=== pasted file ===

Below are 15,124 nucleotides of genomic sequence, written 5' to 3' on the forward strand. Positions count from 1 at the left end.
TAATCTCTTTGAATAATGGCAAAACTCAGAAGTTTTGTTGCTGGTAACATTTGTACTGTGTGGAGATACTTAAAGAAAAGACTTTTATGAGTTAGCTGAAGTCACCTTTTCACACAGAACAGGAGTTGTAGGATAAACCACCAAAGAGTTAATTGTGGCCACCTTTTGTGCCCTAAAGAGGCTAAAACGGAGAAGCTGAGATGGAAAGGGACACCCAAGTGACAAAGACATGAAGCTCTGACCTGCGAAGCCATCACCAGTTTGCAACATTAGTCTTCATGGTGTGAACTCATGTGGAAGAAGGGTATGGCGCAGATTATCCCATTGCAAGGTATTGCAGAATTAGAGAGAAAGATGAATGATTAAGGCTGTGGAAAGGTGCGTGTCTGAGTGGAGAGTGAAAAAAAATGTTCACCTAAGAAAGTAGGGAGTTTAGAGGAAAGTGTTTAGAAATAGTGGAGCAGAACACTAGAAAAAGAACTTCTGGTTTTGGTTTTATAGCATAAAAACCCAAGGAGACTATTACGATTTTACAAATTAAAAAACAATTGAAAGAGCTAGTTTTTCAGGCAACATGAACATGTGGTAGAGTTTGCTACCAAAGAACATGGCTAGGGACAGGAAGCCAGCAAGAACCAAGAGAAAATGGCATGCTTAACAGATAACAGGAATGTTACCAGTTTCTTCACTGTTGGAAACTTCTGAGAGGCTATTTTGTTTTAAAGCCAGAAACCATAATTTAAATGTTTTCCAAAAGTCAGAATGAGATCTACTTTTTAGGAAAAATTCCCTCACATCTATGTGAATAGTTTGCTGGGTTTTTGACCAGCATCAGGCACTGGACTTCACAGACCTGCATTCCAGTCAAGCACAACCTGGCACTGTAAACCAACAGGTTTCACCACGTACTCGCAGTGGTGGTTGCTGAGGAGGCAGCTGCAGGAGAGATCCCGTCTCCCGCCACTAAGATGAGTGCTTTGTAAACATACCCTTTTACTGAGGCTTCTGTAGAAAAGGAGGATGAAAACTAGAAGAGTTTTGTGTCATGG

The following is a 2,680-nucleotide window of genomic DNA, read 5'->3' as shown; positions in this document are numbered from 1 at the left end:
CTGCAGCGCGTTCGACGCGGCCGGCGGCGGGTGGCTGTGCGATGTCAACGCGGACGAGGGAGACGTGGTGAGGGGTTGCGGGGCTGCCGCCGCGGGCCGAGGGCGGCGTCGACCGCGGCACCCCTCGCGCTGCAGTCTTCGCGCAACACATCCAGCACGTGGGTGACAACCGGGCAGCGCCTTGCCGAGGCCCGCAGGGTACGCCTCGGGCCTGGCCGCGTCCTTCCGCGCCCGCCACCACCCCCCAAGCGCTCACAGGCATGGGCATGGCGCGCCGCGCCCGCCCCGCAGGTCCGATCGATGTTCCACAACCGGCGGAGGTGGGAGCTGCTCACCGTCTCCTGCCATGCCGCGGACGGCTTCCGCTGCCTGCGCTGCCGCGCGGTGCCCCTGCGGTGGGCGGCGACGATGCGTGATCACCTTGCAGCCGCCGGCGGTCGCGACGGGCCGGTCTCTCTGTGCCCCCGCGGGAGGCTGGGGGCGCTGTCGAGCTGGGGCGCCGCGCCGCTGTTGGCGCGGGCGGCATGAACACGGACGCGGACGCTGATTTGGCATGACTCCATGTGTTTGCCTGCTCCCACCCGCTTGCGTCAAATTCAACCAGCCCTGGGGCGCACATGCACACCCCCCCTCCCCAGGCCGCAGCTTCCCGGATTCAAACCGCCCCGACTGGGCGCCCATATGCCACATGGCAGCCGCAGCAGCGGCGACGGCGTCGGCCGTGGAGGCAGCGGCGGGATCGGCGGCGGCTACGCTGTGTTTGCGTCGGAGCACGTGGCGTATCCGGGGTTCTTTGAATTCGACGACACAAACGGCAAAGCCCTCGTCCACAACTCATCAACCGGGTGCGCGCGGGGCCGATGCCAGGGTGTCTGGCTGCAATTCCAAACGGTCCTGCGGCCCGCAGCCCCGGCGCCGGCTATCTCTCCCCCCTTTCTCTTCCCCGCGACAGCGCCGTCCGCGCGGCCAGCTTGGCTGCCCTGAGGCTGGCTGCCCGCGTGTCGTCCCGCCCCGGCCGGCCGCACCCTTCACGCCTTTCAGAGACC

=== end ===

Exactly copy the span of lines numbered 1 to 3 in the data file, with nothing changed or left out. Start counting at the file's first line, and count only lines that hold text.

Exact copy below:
Below are 15,124 nucleotides of genomic sequence, written 5' to 3' on the forward strand. Positions count from 1 at the left end.
TAATCTCTTTGAATAATGGCAAAACTCAGAAGTTTTGTTGCTGGTAACATTTGTACTGTGTGGAGATACTTAAAGAAAAGACTTTTATGAGTTAGCTGAAGTCACCTTTTCACACAGAACAGGAGTTGTAGGATAAACCACCAAAGAGTTAATTGTGGCCACCTTTTGTGCCCTAAAGAGGCTAAAACGGAGAAGCTGAGATGGAAAGGGACACCCAAGTGACAAAGACATGAAGCTCTGACCTGCGAAGCCATCACCAGTTTGCAACATTAGTCTTCATGGTGTGAACTCATGTGGAAGAAGGGTATGGCGCAGATTATCCCATTGCAAGGTATTGCAGAATTAGAGAGAAAGATGAATGATTAAGGCTGTGGAAAGGTGCGTGTCTGAGTGGAGAGTGAAAAAAAATGTTCACCTAAGAAAGTAGGGAGTTTAGAGGAAAGTGTTTAGAAATAGTGGAGCAGAACACTAGAAAAAGAACTTCTGGTTTTGGTTTTATAGCATAAAAACCCAAGGAGACTATTACGATTTTACAAATTAAAAAACAATTGAAAGAGCTAGTTTTTCAGGCAACATGAACATGTGGTAGAGTTTGCTACCAAAGAACATGGCTAGGGACAGGAAGCCAGCAAGAACCAAGAGAAAATGGCATGCTTAACAGATAACAGGAATGTTACCAGTTTCTTCACTGTTGGAAACTTCTGAGAGGCTATTTTGTTTTAAAGCCAGAAACCATAATTTAAATGTTTTCCAAAAGTCAGAATGAGATCTACTTTTTAGGAAAAATTCCCTCACATCTATGTGAATAGTTTGCTGGGTTTTTGACCAGCATCAGGCACTGGACTTCACAGACCTGCATTCCAGTCAAGCACAACCTGGCACTGTAAACCAACAGGTTTCACCACGTACTCGCAGTGGTGGTTGCTGAGGAGGCAGCTGCAGGAGAGATCCCGTCTCCCGCCACTAAGATGAGTGCTTTGTAAACATACCCTTTTACTGAGGCTTCTGTAGAAAAGGAGGATGAAAACTAGAAGAGTTTTGTGTCATGG

The following is a 2,680-nucleotide window of genomic DNA, read 5'->3' as shown; positions in this document are numbered from 1 at the left end: